# Is the product of projection matrices diagonalizable?

Let $$P_i=V_{i}V_{i}^{\top}\in\mathbb{R}^{m\times m}$$ where $$\forall i\in[T]: V_{i}\in\mathbb{R}^{m\times n}$$ is a “tall” matrix (i.e., $$m \ge n$$) with orthonormal columns. Note that these matrices are symmetric PSD.

Is the product of all these matrices, i.e., $$P_T P_{T-1}\cdots P_1$$, necessarily diagonalizable?

No. Take $$v_1 = \begin{bmatrix} 1 \\ 0 \end{bmatrix} \qquad v_2 = \begin{bmatrix} 1 \\ 1 \end{bmatrix} \qquad v_3 = \begin{bmatrix} 0 \\ 1 \end{bmatrix}.$$ Then $$P_1=v_1 v_1^T = \begin{bmatrix} 1&0 \\ 0&0 \end{bmatrix} \qquad P_2=v_2 v_2^T = \begin{bmatrix} 1&1 \\ 1&1 \end{bmatrix} \qquad P_3=v_3 v_3^T = \begin{bmatrix} 0&0 \\ 0&1 \end{bmatrix}$$ so $$P_1 P_2 P_3 = \begin{bmatrix} 0&1 \\ 0&0 \end{bmatrix}$$ which is not diagonalizable. (Replace $$v_2$$ by $$\tfrac{1}{\sqrt{2}} \left[ \begin{smallmatrix} 1 \\ 1 \end{smallmatrix} \right]$$ if you wanted orthonormal columns instead of just orthogonal ones.)

Regarding the random eigenvalues: For $$(x,y,z)$$ in $$\mathbb{R}^3$$, let $$f(x,y,z) = (x^2+y^2+z^2) \mathrm{Id}_3 - \begin{bmatrix} x\\y\\z \end{bmatrix} \begin{bmatrix} x&y&z \end{bmatrix}.$$ So $$f(x,y,z)/(x^2+y^2+z^2)$$ is orthogonal projection onto $$\left[ \begin{smallmatrix} x\\y\\z \end{smallmatrix}\right]^{\perp}$$.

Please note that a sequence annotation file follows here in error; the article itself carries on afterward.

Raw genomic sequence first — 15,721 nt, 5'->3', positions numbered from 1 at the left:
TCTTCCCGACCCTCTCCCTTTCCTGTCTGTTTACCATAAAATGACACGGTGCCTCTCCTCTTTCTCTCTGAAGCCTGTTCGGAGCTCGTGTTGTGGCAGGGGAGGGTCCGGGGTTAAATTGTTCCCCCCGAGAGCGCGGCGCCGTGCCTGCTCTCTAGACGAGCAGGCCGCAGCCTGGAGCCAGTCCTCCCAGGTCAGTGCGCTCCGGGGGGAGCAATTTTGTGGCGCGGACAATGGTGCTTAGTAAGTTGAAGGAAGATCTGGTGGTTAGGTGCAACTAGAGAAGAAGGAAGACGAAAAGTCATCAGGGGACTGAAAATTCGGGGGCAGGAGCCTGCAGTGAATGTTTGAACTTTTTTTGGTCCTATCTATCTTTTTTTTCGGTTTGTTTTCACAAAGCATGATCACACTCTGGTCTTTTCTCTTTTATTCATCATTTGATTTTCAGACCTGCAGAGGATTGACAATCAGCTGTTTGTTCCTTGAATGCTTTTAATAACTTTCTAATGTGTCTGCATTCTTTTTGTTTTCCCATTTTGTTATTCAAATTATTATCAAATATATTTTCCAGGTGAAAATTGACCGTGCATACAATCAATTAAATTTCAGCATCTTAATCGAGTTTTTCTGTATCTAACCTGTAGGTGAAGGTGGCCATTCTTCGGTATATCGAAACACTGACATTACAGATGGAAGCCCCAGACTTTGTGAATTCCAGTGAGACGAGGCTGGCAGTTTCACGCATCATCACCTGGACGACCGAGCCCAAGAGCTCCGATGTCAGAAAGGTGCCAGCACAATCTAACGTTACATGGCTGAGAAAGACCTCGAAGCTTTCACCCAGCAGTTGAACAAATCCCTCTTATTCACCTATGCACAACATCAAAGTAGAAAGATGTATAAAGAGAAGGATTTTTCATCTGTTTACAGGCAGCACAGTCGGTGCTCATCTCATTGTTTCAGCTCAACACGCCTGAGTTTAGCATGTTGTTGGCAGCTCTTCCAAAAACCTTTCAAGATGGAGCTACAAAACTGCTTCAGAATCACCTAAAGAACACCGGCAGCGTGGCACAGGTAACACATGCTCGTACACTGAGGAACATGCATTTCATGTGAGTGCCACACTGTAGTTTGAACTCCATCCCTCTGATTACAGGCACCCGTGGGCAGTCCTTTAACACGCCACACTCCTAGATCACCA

I computed $$f(1,0,0) f(u,v,w) f(x,y,z) f(1,0,0)$$ for randomly chosen $$(u,v,w,x,y,z)$$ and, on my third try, I found the following example: $$f(1,0,0) f(2,-3,-2) f(2,-3,1) f(1,0,0) = \begin{bmatrix} 0 & 0 & 0 \\ 0 & 58 & -66 \\ 0 & 33 & 143 \\ \end{bmatrix}.$$ The characteristic polynomial is $$\lambda (\lambda^2 - 201 \lambda + 10472),$$ which has complex roots.

• Thanks much! Follow-up question: is it perhaps true that in those cases the (non-diagonalizable) product must be nilpotent (like in your example)?
– Itay
Oct 21, 2021 at 18:03
• If $m=1$, then the product will be rank $\leq 1$, so the only way to be non-diagonalizable is to be nilpotent. I can take the $v_i$ above and embed them into $3 \times 2$ matrices as $\left[ \begin{smallmatrix} v_i &\vec{0} \\ 0&1 \end{smallmatrix} \right]$, and get the product $\left[ \begin{smallmatrix} P & 0 \\ 0 & 1 \end{smallmatrix} \right]$, where $P$ is the product above, so I can get a nilpotent direct sum the identity. It is not obvious to me whether we can get complex generalized eigenvalues. My bet is that the answer is yes. Oct 21, 2021 at 18:15
• Why don't you add ($\oplus$) some other matrix instead of just 1. Oct 21, 2021 at 18:21
• Yes, the more general example is that I can direct sum any constructions of this sort. Just trying to stay as concrete as I can while pointing out that, clearly, I can get something which is neither diagonalizable nor nilpotent. Oct 21, 2021 at 18:34